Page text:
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Race & Racism Seminar Guide: Traditional Structure of a Seminar Paper

This LibGuide is designed for Professor Ross's Fall 2016 Race & Racism Seminar Course

General Structure

Introduction

Traditionally, a seminar/term paper will consist of four major sections: (1) Introduction; (2) Background; (3) Analysis; and (4) Conclusion. This section contains a brief outline to follow, but each subsection is examined in detail in the subsequent pages.

Traditional Seminar/Term Paper Structure

Traditional Structure of a Seminar Paper

1. Introduction - Set out the "Crux" of the Paper

  • Introduce and note why the topic is important
  • Briefly summarize necessary background information
  • State your thesis
  • Convey your organization of the paper -- (i.e., "roadmap"). Tell the audience what your paper will show and in what order. If you can concisely summarize your research and outline the arguments of your paper, then odds your audience will be able to follow your analysis.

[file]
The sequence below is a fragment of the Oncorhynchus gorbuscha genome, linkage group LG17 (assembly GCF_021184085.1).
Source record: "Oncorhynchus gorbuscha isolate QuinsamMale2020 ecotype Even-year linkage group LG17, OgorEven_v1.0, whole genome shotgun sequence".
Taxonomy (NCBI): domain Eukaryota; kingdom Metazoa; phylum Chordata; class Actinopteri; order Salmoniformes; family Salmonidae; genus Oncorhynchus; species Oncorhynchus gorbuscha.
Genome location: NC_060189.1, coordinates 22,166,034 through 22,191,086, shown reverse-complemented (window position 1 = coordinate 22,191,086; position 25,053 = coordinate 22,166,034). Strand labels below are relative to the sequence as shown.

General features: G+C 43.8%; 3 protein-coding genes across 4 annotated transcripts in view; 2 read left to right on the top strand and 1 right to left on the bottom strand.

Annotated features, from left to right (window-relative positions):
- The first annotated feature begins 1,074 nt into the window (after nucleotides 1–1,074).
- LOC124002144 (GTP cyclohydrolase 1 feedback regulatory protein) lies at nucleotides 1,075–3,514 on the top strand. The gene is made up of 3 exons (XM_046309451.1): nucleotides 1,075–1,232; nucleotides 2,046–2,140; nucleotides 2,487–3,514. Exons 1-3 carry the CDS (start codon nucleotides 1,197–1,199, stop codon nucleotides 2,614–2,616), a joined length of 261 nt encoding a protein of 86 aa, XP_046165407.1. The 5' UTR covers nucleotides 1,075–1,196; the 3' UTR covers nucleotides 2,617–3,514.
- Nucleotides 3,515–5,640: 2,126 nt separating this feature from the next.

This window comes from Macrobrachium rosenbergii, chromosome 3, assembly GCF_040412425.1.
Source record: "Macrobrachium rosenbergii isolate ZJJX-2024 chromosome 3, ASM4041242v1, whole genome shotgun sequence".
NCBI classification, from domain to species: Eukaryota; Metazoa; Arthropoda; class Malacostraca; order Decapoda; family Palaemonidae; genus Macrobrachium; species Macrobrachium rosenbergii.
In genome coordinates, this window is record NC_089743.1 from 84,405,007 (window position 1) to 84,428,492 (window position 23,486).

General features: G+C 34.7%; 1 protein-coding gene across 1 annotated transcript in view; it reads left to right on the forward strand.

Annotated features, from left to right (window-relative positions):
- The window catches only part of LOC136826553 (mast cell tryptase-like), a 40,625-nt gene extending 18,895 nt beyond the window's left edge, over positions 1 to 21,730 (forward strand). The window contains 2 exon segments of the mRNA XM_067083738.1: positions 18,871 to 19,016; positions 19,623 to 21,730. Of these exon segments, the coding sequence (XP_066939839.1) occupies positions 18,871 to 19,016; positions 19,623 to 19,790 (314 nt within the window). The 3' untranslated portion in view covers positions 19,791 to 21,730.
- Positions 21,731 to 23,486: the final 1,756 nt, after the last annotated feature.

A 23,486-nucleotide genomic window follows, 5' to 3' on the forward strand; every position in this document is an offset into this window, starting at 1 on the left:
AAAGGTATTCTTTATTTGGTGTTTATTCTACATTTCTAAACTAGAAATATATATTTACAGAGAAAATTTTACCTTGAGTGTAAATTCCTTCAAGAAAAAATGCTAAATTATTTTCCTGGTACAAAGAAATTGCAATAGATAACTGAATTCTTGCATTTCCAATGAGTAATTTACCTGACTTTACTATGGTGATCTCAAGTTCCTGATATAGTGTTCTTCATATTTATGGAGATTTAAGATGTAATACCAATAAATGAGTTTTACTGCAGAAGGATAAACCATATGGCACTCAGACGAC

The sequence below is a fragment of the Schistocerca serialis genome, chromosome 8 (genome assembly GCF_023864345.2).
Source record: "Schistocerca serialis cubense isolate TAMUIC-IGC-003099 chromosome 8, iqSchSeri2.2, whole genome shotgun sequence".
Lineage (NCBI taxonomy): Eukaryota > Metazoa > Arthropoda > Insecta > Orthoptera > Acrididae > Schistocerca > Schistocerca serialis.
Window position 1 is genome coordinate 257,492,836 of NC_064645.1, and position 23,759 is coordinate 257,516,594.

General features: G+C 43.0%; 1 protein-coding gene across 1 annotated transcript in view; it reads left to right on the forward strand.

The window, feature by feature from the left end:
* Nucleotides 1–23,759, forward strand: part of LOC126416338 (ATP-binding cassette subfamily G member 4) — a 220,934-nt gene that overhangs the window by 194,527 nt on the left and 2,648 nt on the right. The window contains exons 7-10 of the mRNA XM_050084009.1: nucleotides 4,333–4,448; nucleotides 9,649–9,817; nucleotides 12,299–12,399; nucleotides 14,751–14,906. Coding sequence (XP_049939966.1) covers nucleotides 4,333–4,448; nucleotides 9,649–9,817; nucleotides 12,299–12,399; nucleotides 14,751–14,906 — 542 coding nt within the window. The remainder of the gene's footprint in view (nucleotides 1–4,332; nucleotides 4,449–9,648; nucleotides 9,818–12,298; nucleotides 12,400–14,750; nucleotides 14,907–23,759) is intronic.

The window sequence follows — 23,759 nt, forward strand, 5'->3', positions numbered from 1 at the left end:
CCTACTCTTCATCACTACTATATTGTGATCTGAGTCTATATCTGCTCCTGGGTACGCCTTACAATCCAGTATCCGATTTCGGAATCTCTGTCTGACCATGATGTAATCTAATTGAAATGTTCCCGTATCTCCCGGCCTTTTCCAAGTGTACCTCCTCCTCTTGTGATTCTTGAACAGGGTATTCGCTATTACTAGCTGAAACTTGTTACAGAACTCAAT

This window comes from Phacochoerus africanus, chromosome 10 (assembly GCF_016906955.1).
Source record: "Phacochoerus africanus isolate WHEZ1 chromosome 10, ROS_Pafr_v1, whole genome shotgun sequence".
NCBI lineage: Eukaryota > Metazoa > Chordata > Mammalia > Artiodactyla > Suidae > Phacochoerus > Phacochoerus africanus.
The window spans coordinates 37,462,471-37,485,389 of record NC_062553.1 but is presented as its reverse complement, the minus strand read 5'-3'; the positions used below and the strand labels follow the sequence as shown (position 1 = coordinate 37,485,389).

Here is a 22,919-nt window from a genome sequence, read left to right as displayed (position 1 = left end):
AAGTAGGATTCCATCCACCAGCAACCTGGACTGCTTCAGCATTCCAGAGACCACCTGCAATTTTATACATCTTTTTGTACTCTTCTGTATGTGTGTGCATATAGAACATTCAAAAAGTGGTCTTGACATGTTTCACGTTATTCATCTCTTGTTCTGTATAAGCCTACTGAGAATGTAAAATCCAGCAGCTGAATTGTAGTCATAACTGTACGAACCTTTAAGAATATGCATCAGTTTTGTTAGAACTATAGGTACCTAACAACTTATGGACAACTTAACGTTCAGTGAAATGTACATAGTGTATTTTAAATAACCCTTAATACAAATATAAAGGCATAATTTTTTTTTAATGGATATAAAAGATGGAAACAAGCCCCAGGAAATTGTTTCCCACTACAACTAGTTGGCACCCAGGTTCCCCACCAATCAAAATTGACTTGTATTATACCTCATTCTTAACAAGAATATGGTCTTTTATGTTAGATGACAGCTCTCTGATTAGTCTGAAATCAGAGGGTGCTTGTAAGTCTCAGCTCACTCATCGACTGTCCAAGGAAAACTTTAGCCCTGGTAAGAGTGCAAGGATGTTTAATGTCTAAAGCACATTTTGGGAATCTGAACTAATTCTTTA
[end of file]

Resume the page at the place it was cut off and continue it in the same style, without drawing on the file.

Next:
2. Background - Orient the Audience

  • Describe the genesis of the subject
  • Describe the changes that have occurred during its development.
  • Explain the reasons for the changes
  • Describe where things are now (You may also want to indicate the reasons for further change).

3. Analysis - Explain the Thesis

  • Large-Scale Organization:
    • Discuss the major issues;
    • Separate issues and sub-issues
    • Order issues logically
  • Small-Scale Organization
    • Introduce and conclude on each issue
    • Present your arguments and rebut opposing arguments
    • Use organizational paradigms where appropriate

4. Conclusion

  • Restate the thesis of the paper
  • Summarize major points
  • If you chose to use a hypothetical in your introduction, revisit the hypothetical to "tie-up" your paper.